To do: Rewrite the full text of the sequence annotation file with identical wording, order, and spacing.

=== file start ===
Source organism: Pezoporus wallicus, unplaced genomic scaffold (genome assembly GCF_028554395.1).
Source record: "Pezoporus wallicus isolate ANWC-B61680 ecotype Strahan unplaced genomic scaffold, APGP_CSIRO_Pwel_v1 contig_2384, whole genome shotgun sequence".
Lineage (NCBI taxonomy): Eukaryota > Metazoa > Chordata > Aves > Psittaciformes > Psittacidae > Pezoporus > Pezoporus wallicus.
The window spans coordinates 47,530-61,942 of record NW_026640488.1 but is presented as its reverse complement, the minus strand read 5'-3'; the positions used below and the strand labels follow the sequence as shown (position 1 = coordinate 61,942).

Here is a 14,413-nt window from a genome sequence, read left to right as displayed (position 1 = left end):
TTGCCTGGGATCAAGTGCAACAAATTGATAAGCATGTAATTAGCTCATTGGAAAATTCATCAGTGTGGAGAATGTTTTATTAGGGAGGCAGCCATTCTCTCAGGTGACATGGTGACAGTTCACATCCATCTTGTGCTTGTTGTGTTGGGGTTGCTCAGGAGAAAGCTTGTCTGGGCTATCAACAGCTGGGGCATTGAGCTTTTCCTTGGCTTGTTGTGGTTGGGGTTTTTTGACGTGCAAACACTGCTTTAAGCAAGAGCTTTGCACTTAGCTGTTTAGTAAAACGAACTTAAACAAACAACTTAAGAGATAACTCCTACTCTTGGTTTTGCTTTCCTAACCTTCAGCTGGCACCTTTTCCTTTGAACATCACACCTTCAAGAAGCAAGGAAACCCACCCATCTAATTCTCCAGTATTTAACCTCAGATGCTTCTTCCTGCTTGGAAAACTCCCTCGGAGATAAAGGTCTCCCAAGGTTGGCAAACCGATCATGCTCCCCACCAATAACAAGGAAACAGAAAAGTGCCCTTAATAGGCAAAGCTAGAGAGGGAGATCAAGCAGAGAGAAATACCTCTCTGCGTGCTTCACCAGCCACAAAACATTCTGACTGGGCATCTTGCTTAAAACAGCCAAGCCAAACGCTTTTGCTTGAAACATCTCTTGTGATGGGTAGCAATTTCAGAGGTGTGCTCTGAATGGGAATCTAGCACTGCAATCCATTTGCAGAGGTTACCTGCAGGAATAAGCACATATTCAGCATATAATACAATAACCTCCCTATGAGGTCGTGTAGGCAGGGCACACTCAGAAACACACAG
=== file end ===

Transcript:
Source organism: Pezoporus wallicus, unplaced genomic scaffold (genome assembly GCF_028554395.1).
Source record: "Pezoporus wallicus isolate ANWC-B61680 ecotype Strahan unplaced genomic scaffold, APGP_CSIRO_Pwel_v1 contig_2384, whole genome shotgun sequence".
Lineage (NCBI taxonomy): Eukaryota > Metazoa > Chordata > Aves > Psittaciformes > Psittacidae > Pezoporus > Pezoporus wallicus.
The window spans coordinates 47,530-61,942 of record NW_026640488.1 but is presented as its reverse complement, the minus strand read 5'-3'; the positions used below and the strand labels follow the sequence as shown (position 1 = coordinate 61,942).

Here is a 14,413-nt window from a genome sequence, read left to right as displayed (position 1 = left end):
TTGCCTGGGATCAAGTGCAACAAATTGATAAGCATGTAATTAGCTCATTGGAAAATTCATCAGTGTGGAGAATGTTTTATTAGGGAGGCAGCCATTCTCTCAGGTGACATGGTGACAGTTCACATCCATCTTGTGCTTGTTGTGTTGGGGTTGCTCAGGAGAAAGCTTGTCTGGGCTATCAACAGCTGGGGCATTGAGCTTTTCCTTGGCTTGTTGTGGTTGGGGTTTTTTGACGTGCAAACACTGCTTTAAGCAAGAGCTTTGCACTTAGCTGTTTAGTAAAACGAACTTAAACAAACAACTTAAGAGATAACTCCTACTCTTGGTTTTGCTTTCCTAACCTTCAGCTGGCACCTTTTCCTTTGAACATCACACCTTCAAGAAGCAAGGAAACCCACCCATCTAATTCTCCAGTATTTAACCTCAGATGCTTCTTCCTGCTTGGAAAACTCCCTCGGAGATAAAGGTCTCCCAAGGTTGGCAAACCGATCATGCTCCCCACCAATAACAAGGAAACAGAAAAGTGCCCTTAATAGGCAAAGCTAGAGAGGGAGATCAAGCAGAGAGAAATACCTCTCTGCGTGCTTCACCAGCCACAAAACATTCTGACTGGGCATCTTGCTTAAAACAGCCAAGCCAAACGCTTTTGCTTGAAACATCTCTTGTGATGGGTAGCAATTTCAGAGGTGTGCTCTGAATGGGAATCTAGCACTGCAATCCATTTGCAGAGGTTACCTGCAGGAATAAGCACATATTCAGCATATAATACAATAACCTCCCTATGAGGTCGTGTAGGCAGGGCACACTCAGAAACACACAG